Ian and Nick

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Talented SPIKE co-writers Ian Hislop and Nick Newman will be live at Blackpool Grand Theatre for a special post-show Q&A on the opening night of the all-star Spike Milligan comedy this November.

Join Ian Hislop (BBC’s Have I Got News For You team captain and editor of Private Eye) and Nick Newman (writer and satirical cartoonist) after the first performance of the critically-acclaimed show on Tuesday 15 November for an extra special Question and Answer session. It’s good to be alive!

Radio sensations The Goons are back at Blackpool Grand from Tuesday 15 to Saturday 19 November! Robert Wilfort (Gavin and Stacey, Bridgerton) will play the infamous Spike Milligan, Patrick Warner (The Crown, One Man, Two Guvnors) is Peter Sellers and Jeremy Lloyd (The Comedy About a Bank Robbery, Trial by Laughter) is Harry Secombe in the absurdly funny new play SPIKE about the life and career of the inimitable comedy genius Spike Milligan. Top TV comedienne and podcaster Margaret Cabourn-Smith (Motherland, Miranda, Buffering) will also join the famous Eccles, Count Jim Moriarty and Bluebottle to reprise her role as Janet the irrepressible sound assistant.

Renowned writers Ian Hislop and Nick Newman talked to Brian Logan about SPIKE before the excitingly anarchic production crashes into The Grand this November:

How did the play come about?

Nick Newman [NN]: We wanted to write something about Spike to coincide with the centenary of his birth – we didn’t quite hit that deadline, but we made it for his 104th! From the outset, we wanted it to be a celebration. There are too many biopics of comedians that tell the ‘tears of a clown’ story. And while you can’t escape Spike’s mental health issues, for us that was something that we saw as powering his comedy.

Ian Hislop [IH]: We didn’t want an audience coming out thinking, ‘the really important thing about this person is that they were miserable and unhappy. And now so am I!’. We wanted them thinking, ‘the important thing about this person is that he produced all this!’ and it made a huge number of people very happy. And still does. There are two very grim incidents in the play involving Spike having breakdowns, both of which he immediately turned into comedy. That in itself is fascinating.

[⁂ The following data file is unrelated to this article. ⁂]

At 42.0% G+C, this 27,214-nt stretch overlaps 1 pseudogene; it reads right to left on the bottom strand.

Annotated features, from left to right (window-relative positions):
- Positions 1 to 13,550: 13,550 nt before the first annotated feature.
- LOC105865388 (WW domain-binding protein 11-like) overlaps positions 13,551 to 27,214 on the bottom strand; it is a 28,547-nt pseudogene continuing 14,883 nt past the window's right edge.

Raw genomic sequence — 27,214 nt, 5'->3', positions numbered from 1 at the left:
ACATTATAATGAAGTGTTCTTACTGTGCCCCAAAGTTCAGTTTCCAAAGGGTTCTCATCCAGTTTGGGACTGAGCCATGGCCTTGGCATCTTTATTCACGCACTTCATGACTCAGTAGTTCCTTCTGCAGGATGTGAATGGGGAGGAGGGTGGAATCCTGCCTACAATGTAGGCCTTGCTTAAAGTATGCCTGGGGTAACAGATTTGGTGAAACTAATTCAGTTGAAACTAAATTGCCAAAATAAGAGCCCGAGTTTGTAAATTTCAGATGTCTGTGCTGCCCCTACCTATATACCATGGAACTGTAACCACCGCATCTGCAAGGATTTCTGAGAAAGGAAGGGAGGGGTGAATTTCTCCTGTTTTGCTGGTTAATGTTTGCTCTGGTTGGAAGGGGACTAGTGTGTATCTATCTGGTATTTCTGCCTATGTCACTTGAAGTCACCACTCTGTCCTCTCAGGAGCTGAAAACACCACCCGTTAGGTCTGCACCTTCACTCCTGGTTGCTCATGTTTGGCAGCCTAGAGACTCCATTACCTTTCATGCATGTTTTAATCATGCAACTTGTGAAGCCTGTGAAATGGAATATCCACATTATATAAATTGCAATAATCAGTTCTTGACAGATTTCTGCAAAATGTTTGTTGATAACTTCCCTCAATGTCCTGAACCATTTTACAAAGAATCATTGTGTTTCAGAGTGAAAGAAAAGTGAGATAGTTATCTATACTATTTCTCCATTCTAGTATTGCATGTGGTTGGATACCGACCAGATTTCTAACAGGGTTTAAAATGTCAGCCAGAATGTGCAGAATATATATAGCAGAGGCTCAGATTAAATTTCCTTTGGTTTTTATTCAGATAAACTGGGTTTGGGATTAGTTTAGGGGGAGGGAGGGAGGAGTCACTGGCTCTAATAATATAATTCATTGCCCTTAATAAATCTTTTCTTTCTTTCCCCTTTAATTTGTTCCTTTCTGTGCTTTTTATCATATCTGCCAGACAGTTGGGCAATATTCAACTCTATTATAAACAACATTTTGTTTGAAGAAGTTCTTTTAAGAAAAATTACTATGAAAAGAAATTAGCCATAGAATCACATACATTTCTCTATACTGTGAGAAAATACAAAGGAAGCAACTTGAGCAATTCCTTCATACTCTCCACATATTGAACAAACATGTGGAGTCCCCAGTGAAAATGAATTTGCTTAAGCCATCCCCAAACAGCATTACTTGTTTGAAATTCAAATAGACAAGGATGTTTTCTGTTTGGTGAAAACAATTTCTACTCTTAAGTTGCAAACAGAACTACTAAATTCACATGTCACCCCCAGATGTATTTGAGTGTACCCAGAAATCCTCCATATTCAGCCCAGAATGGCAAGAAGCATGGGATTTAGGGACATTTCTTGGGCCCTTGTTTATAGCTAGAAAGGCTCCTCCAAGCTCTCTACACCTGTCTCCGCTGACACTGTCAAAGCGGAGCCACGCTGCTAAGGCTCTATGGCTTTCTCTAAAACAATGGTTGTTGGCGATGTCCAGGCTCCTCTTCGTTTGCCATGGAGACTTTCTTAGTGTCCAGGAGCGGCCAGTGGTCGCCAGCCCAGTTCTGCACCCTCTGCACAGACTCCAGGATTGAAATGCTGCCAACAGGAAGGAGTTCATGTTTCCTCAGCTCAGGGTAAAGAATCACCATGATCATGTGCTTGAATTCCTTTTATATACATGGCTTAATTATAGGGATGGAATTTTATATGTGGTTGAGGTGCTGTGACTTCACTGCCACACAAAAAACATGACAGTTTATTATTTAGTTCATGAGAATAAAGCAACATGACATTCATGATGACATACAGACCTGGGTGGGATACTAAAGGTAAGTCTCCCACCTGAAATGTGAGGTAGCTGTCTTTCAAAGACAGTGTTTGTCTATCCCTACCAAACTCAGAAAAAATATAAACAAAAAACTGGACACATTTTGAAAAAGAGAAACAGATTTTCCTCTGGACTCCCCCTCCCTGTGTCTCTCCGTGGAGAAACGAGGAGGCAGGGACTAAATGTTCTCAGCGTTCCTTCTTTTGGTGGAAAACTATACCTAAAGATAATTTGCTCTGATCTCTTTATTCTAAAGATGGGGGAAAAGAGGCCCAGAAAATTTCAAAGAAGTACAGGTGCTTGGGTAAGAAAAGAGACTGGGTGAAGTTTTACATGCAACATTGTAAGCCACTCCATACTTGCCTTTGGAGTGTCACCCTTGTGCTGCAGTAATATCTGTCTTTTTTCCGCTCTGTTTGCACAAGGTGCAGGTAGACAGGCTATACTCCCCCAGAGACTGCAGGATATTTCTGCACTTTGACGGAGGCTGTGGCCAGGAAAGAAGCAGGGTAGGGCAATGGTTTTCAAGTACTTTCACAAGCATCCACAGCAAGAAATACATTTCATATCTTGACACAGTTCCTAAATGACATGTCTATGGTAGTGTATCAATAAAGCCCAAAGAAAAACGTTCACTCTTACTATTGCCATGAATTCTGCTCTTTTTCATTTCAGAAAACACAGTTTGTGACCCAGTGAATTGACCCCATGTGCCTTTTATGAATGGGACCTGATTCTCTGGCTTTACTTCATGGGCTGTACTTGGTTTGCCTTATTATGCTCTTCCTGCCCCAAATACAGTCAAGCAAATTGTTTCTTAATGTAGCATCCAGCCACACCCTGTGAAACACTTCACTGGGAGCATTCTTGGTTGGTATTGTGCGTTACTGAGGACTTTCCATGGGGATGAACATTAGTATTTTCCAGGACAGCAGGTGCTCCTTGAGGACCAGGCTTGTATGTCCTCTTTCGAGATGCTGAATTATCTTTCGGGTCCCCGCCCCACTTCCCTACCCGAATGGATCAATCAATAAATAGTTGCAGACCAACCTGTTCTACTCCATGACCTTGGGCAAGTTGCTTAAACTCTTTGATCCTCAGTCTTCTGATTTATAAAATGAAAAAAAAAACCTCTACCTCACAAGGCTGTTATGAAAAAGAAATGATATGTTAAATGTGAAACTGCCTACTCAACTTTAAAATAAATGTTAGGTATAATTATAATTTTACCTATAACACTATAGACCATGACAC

Did you want to celebrate Spike because you were Goon Show fans when you were younger?

NN: Maybe. I remember when I was at school, just crying with laughter reading Spike’s war memoirs. And The Goon Show, I was brought up on it. My father was in the RAF and we were stationed in places like Singapore where there was no television. All we had to listen to was acetate recordings of The Goon Show. I can still quote chunks and bore for Britain. 

IH: I’m a lot younger than Nick, so I didn’t hear them first time around. I missed out. The pleasure for me of making this play was Nick saying, ‘this is really funny. Genuinely funny and brilliant writing.’ And I went back and listened to it and was gob smacked. I’d become so used to the older Spike, and the older Harry Secombe and Peter Sellers, that I’d forgotten that when they first came along, they’d just been demobbed, they were really young men, and they blew the place away.  And the people in charge at the BBC couldn’t bear it. They had no idea what this group were doing, and they wanted to shut them down, basically. They thought they were noisy and anarchic and up to no good. All of which was true: that’s what made them so attractive. So, for me the challenge with the play was: can we bring all that to life onstage?

And that's what the play depicts: the battles between Milligan and the BBC?

NN: When we first began writing, we managed to get hold of a great cache of correspondence between Spike and the BBC, and from BBC management about Spike. And that gave us the backbone of the story. Because it was quite clear that Spike, having been fighting Hitler and Mussolini for five years, went into the BBC and started fighting them. It was a continuation of war by other means.

Some of it was class warfare, I think, because Spike was working-class. As you can tell from his war memoirs, he didn’t have time for the officer class. And of course, after the war, all these officers went straight into the BBC and ran it. So Spike was at loggerheads with them on that basis. As we’ve tried to reflect in the play, the BBC management were always saying: there’s too much in The Goon Show about the war, it’s too noisy, there are too many explosions. And this was Spike exorcising his demons. One critic described the Goons as being “like shell-shock on radio”, and that says it all. That was Spike’s experience: he was shell-shocked. And he carried on reflecting that in his work.